Q: I guess that leads into the next question: Are businesses hiring? Or planning on hiring?
A: Yes. I believe almost 50 percent of the [survey] respondents indicated there was a potential for growth. A high percentage, another 40 percent or so, [indicated] stability in hiring.
Q: How do you feel about the governor’s push to make New York state seem more business-friendly?
A: Long overdue. We are very, very pleased that the governor has recognized that the future expansion economically, as well as jobwise, is going to come through the private sector, through our businesses. We have a lot of work to do, but the governor has stepped up and looked at numerous programs and initiatives how we can better be efficient and effective and open the doors of New York state to businesses. We still have some incredible challenges, but he has begun addressing that.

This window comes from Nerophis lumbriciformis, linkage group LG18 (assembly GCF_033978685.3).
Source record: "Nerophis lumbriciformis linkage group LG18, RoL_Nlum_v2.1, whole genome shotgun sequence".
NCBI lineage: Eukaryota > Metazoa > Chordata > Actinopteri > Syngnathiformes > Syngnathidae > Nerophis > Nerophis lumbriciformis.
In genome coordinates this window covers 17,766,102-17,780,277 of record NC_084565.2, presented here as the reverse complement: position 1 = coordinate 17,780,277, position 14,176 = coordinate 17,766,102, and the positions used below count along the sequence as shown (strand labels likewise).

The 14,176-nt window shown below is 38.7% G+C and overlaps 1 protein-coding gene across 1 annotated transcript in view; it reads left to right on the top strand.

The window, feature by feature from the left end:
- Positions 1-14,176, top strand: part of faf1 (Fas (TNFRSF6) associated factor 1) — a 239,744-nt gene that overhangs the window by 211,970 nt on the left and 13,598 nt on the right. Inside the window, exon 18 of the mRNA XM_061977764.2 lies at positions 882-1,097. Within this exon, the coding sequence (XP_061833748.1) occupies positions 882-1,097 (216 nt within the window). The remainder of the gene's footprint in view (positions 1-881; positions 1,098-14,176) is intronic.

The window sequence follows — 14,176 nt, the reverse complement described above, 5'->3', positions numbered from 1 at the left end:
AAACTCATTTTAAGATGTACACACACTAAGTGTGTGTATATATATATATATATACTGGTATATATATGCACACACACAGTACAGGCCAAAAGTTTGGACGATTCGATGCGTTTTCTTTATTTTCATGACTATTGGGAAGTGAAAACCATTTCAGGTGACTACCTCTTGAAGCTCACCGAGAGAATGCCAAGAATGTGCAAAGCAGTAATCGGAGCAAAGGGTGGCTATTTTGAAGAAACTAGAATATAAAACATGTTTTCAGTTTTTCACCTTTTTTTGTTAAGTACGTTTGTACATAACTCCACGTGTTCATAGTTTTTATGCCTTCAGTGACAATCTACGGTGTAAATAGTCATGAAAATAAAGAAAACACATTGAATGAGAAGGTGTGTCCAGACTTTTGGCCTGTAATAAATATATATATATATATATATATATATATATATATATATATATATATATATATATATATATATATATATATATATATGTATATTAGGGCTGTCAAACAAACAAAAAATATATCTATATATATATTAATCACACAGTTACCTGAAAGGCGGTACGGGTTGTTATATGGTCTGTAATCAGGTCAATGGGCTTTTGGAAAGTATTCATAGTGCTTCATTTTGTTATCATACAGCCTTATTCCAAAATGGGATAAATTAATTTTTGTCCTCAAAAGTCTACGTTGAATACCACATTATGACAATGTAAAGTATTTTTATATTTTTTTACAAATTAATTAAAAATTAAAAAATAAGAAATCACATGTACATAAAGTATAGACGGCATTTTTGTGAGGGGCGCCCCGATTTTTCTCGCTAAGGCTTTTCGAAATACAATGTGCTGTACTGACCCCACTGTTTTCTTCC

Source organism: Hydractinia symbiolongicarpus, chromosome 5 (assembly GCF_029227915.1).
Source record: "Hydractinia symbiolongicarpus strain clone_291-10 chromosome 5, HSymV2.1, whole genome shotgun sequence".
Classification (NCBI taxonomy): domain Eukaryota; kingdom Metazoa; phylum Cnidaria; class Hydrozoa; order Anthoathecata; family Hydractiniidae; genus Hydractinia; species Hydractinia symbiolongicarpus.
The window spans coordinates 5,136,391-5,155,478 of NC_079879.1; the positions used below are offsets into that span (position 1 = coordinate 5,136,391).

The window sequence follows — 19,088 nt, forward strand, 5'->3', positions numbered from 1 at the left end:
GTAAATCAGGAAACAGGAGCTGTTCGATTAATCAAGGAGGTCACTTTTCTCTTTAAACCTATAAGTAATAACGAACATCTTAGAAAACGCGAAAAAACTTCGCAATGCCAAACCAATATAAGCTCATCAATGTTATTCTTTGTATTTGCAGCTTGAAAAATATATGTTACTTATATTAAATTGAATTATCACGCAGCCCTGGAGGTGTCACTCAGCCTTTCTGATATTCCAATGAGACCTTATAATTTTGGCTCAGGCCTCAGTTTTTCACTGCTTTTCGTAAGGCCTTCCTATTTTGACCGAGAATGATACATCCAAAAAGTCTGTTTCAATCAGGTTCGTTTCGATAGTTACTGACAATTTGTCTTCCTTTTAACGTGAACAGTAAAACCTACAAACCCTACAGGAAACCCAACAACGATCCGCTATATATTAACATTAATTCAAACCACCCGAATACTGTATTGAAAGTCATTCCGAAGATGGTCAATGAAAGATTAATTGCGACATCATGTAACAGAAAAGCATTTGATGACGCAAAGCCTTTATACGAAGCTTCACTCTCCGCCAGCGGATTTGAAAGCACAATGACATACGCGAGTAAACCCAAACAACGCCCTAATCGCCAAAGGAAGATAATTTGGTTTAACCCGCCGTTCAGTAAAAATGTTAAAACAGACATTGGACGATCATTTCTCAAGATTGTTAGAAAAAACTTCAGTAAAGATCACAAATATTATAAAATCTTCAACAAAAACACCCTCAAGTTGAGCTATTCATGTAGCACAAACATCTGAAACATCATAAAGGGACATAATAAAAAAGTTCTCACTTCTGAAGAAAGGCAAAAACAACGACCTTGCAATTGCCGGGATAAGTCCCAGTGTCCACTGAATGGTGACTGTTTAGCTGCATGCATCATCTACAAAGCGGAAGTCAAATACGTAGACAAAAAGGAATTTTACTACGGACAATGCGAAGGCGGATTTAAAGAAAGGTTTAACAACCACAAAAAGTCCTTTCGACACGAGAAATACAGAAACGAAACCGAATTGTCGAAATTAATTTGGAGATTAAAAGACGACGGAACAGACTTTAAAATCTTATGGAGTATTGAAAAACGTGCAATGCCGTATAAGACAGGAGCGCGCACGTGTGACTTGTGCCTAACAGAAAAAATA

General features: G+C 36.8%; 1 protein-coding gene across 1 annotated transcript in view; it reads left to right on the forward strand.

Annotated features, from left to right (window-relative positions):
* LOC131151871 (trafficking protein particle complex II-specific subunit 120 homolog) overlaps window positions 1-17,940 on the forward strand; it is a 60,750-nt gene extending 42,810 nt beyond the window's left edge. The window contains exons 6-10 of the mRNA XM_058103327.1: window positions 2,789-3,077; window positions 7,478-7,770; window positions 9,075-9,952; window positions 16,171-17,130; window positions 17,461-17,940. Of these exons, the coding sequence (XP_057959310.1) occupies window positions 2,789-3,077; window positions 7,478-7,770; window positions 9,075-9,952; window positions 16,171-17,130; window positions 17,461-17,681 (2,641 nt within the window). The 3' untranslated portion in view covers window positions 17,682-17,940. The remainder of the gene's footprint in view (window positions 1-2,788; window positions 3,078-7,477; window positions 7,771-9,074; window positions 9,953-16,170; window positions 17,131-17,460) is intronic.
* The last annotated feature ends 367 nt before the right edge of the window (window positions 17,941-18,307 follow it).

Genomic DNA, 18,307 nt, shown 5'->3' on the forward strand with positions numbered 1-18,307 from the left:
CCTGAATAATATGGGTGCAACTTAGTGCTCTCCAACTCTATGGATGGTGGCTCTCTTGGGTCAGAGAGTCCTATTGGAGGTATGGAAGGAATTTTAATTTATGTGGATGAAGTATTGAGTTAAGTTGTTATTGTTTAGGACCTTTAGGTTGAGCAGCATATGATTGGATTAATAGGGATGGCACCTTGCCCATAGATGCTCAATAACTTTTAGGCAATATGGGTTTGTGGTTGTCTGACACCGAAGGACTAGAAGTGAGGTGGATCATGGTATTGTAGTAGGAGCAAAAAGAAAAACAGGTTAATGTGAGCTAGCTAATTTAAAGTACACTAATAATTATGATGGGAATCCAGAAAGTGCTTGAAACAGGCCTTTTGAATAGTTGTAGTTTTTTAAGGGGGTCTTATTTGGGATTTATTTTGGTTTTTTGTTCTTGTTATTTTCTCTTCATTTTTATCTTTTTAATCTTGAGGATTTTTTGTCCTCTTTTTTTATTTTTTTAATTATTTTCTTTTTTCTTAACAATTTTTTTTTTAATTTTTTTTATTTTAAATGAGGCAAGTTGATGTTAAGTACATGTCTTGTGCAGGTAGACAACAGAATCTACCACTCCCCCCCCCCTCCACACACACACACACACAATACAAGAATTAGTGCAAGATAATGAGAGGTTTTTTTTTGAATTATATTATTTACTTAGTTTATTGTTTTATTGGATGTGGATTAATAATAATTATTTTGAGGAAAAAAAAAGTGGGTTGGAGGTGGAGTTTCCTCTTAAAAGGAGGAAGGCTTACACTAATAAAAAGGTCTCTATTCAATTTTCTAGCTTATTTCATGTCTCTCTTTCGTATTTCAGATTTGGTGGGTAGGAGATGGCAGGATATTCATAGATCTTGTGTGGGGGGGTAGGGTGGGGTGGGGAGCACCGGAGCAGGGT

A: An example would be the cap on [property] taxes. Locally, we have to try to somehow control ever-increasing property taxes, which is a very big challenge not only to homeowners but to businesses.
His efforts to move towards regional economic development councils is another. [The councils] put together strategic plans for their regions and then compete for financial support...for those programs. And we were very successful, in December with that: we received close to $83 million.
Q: What else would you like to see the governor do? What changes?
A: Business climate is about businesses feeling comfortable about investing or re-investing in their particular business. When [a business] feels good about the environment it is in, it is more apt to invest. So when we talk about business climate, clearly we have to talk about taxes. It is the cost of doing business here. We are the highest-taxed state in the nation. That is a factor when you are looking at coming into New York state or a factor when you are trying to reinvest. Is this the place to do it?